Canada’s oversupply of weed isn’t stopping companies from coming up with new, innovative strategies…
Canadians wanted recreational cannabis so bad that dispensaries actually sold out of all their cannabis in the first day of legal sales.
But something strange has happened recently.
Our neighbors to the north are talking about an oversupply issue.
One of the problems is that there are limited licenses and restrictive rules in Canada. You can’t sell cannabis legally if only a certain amount of licenses are given out in an untimely fashion.
Also, the prices can just be too high.
Those are part of the reasons why the black market is still thriving.
Hexo’s “Original Strain” will sell for C$4.49 per gram, which is about what the company estimates that buyers on the black market pay for quality cannabis. The only catch is that customers must buy it an ounce at a time – that’s 28 grams, for a ticket price of $125.70.
If this works for Hexo in Canada, it’s a strategy other companies will follow.
I’m not sure Hexo is the company that should be leading the charge – you can learn why in this report – but it’s a strategy I’m watching closely.
Cannabis in Canada
Morris W. asks: “With the slow rollout of retail stores in Ontario and higher prices than the illegal cannabis market, is there too much product for the Canadian market, compressing prices from growers?”
It seems impossible that a country, which had a massive cannabis shortage just a few months ago, now has too much cannabis.
But it’s possible.
There could be some short-term dislocations as Ontario gets its act together (and Quebec does the same), but I think that the Canadian industry should have a good 2020.
What leads to that conclusion? A few things.
First, Alberta and British Columbia seem to finally be opening enough dispensaries, and Quebec will double the number of stores next year. That’s no substitute for a fix in Ontario’s disastrous policies, but it will help.
Second, Canada 2.0 will bring exciting new products, which will put a dent in the illegal market. It will also have another impact that people aren’t talking about; a lot of lower-end cannabis will go into those products.
You don’t need a craft-grown cannabis plant with a high level of CBD and a great terpene profile to make a THC beer or a gummy – you just need the THC.
So some of the cannabis Canadians are smoking now, cannabis which has to compete with better products on the high end and the illegal market on the lower end, will be eaten by Canadians instead. And value-added products like vapes and edibles have historically been more resistant to price compression.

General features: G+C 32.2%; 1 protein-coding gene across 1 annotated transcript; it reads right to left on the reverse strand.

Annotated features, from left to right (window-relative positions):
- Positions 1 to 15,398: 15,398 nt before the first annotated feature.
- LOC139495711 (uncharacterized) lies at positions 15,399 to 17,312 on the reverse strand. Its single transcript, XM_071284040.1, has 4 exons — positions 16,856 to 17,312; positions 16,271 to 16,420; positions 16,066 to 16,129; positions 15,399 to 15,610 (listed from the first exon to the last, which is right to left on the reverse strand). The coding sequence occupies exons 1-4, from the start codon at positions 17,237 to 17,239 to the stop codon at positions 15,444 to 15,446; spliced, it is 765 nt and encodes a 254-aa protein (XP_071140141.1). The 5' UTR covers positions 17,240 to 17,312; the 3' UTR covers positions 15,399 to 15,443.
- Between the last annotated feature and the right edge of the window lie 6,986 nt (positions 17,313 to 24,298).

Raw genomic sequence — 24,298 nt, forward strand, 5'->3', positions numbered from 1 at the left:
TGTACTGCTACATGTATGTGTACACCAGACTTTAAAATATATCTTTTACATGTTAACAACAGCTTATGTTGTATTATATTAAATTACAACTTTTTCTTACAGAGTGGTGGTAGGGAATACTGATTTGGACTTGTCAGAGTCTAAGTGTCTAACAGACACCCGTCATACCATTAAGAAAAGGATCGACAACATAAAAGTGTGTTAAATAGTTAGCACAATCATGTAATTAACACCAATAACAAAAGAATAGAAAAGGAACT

For all of that, prices of lower-end cannabis will come down in the next year in Canada. They’re already starting to come down. It will be important for producers to get their costs under control.
If a producer can grow cannabis for around C$1.20 per gram, it will have a profitable business model even in a price-sensitive environment as long as it also has value-added products.
The Difference Between Holding a Stock and Taking a Loss
Bob W. asks: “Why is it better to hold rather than take a loss and wait for a change? Why keep the losers in the active portfolios?”
It’s a great question, Bob. And there are two reasons.
The first is that we can’t know when things will turn.
The second is that historically, when this market turns, it turns very quickly. When the market turned up in August of last year, the NICI 50 Index increased by 28.8% in just two weeks and by 54% in one month.
A similar rise came at the end of last year to the beginning of this one.
Then, the NICI 50 increased by 33% in two weeks and by 48% in a month. Gains like those can’t be missed!
And we can be confident that gains like that and more are coming as long as we are confident in the long-term story about cannabis.
We are focusing on owning the best cannabis companies in the world – the ones whose gains in those kinds of markets will exceed the gains by lesser companies.
An Overview of the Cannabis Industry
Barbara P. asks: “What are your thoughts about the WHOLE cannabis industry in the U.S. and abroad at this time?”
Barbara, the long-term picture is the same as it has been for the past year, and the near-term picture is brighter than it has been in many months.
In fact, this venture capitalist expert just developed a strategy to show you a surefire way to spot companies that are ready to scale.
With Michigan and Illinois set to start recreational sales next year, the states in the Northeast are finally getting together to create a path to legalization, and the Senate is looking increasingly likely to pass a pro-cannabis banking bill.
The U.S. outlook is bright.
The CBD market will also continue to grow in the coming year, as FDA guidance allows new products to come to market. Canada is looking to have a better second year of legalization than the first, though it will continue to grow more slowly than it should because of government errors and a suspicious licensing process.
Internationally, the twin waves of medical cannabis and adult-use legalization continue to spread around the world.
And as they do, we’re going to see more and more companies break onto the scene. Deciding which of these companies to invest in and which are likely to go belly up requires some due diligence.
Which is why we teamed up with the leader of the American cannabis revolution Danny Brody. He gave us the lowdown on how he chooses which companies he believes will go gangbusters.
See how he made a multi-million-dollar fortune by asking himself these three questions before investing.
Executive Director, National Institute for Cannabis Investors
One response to “Companies Aren’t Waiting for the Government to Stop the Black Market”
October 26 2019